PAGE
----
Microsoft Canada charges systems builders with piracy

Microsoft Canada Co. has taken its battle against piracy and counterfeit acts to another level by launched legal action against three system builders over alleged copyright and trademark infringement.

The cases involve three system builders in Ontario and Nova Scotia and were filed between September and December 2007 in the Federal Court of Canada. Michael Hilliard, corporate counsel at Microsoft Canada, would not disclose any information and/or details about the defendants involved in the lawsuits.

“These cases are part of a broader enforcement campaign to demonstrate just how serious we are about piracy and unlawful acts,” Hilliard said. “We would prefer if resellers respected our intellectual property and I think it’s unfortunate that we had to go the route of bringing in lawsuits, but this is important and we felt we had to take these steps,” he added.

In each case, Microsoft Windows XP Home operating system, Microsoft Windows XP Professional and Microsoft Office Professional Edition 2003 software were believed to have been hard disk loaded onto computers. Hard disk loading, Hilliard explained is when unlicensed software is installed on a computer and the CD-ROM and authenticity label is not given to the end-user.

“We sell software to our distributors and they then distribute it to resellers and system builders,” Hilliard said. “Sometimes system builders will take the CD and will install it on multiple computers, when in fact each one is supposed to come with one CD and certificate that correspond with each computer.”

Microsoft Canada is seeking injunctive relief, a detailing of the defendants’ profits, statutory, punitive and exemplary damages, in addition to declaratory relief in each case.

“Our hope is that we can settle these cases so it’s favourable to both sides,” Hilliard said. “We want to convince them to stop taking part in these unlawful acts.”

According to Stephen Selznick, a partner at Toronto-based law firm Cassels Brock & Blackwell, to the extent that there’s a registration of copyright, that party is entitled to an injunction where the defendant is ordered not to commit the act brought up in the court.

“(Microsoft is) also entitled to the actual damages of what they lost,” Selznick said. “But sometimes in copyright infringement cases, actually proving what your damage is is very difficult. On the defendant side, losing this kind of a case will be a significant economic issue and it may also be a death now for these businesses unless they find another vendor (to work with),” he added.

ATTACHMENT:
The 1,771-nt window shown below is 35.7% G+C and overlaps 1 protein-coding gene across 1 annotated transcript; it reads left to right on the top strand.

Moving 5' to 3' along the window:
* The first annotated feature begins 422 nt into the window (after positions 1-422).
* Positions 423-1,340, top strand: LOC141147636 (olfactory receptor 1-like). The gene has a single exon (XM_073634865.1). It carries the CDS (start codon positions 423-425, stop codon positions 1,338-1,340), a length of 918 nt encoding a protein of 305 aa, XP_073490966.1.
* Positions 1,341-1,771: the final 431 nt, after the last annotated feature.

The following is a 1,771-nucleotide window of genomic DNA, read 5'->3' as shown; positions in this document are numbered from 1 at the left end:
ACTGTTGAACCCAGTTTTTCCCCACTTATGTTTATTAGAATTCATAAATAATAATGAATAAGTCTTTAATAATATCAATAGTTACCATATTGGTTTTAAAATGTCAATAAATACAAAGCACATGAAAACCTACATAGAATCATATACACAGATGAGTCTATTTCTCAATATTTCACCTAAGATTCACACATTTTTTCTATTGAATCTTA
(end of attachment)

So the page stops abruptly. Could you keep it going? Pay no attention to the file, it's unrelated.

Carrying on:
Hilliard is hoping that the more cases that are addressed will lead to more public awareness about the dangers and risks that are associated with piracy.

“The message to our channel partners is that we take both their concerns and ours very seriously and we will continue to aggressively pursue people who engage in these unlawful acts to make sure we have a level playing ground for all of our resellers,” Hilliard said.

These litigations were filed a few months ago, Hilliard said. A court date has not yet been set. He added that depending on the judicial steps needed to be taken, it could be anywhere between a year or two before the cases are brought up in court.

Selznick said up until this point, Microsoft has been fairly successful in the Federal Court of Canada. Especially with cases like this one, he also says Microsoft would have had to have done their homework. However, he notes that the cases are still in the discovery stages.

“This is a civil lawsuit so they’ll have to run their course,” Selznick said. “Things do move fairly quickly though and there will be some sort of status hearing within a year. These cases are good examples to show that the legal community is taking these cases seriously and it’s a message to the defendants that this is not something you can get away with.”

On Microsoft’s end, Hilliard said, “Moving forward, we’ll continue with our three-prong approach at Microsoft against software piracy, which includes education, engineering and enforcement. We’re hoping that when more people find out about these cases, they’ll be deterred from committing these activities in the future.”

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Maxine Cheung
Maxine Cheung
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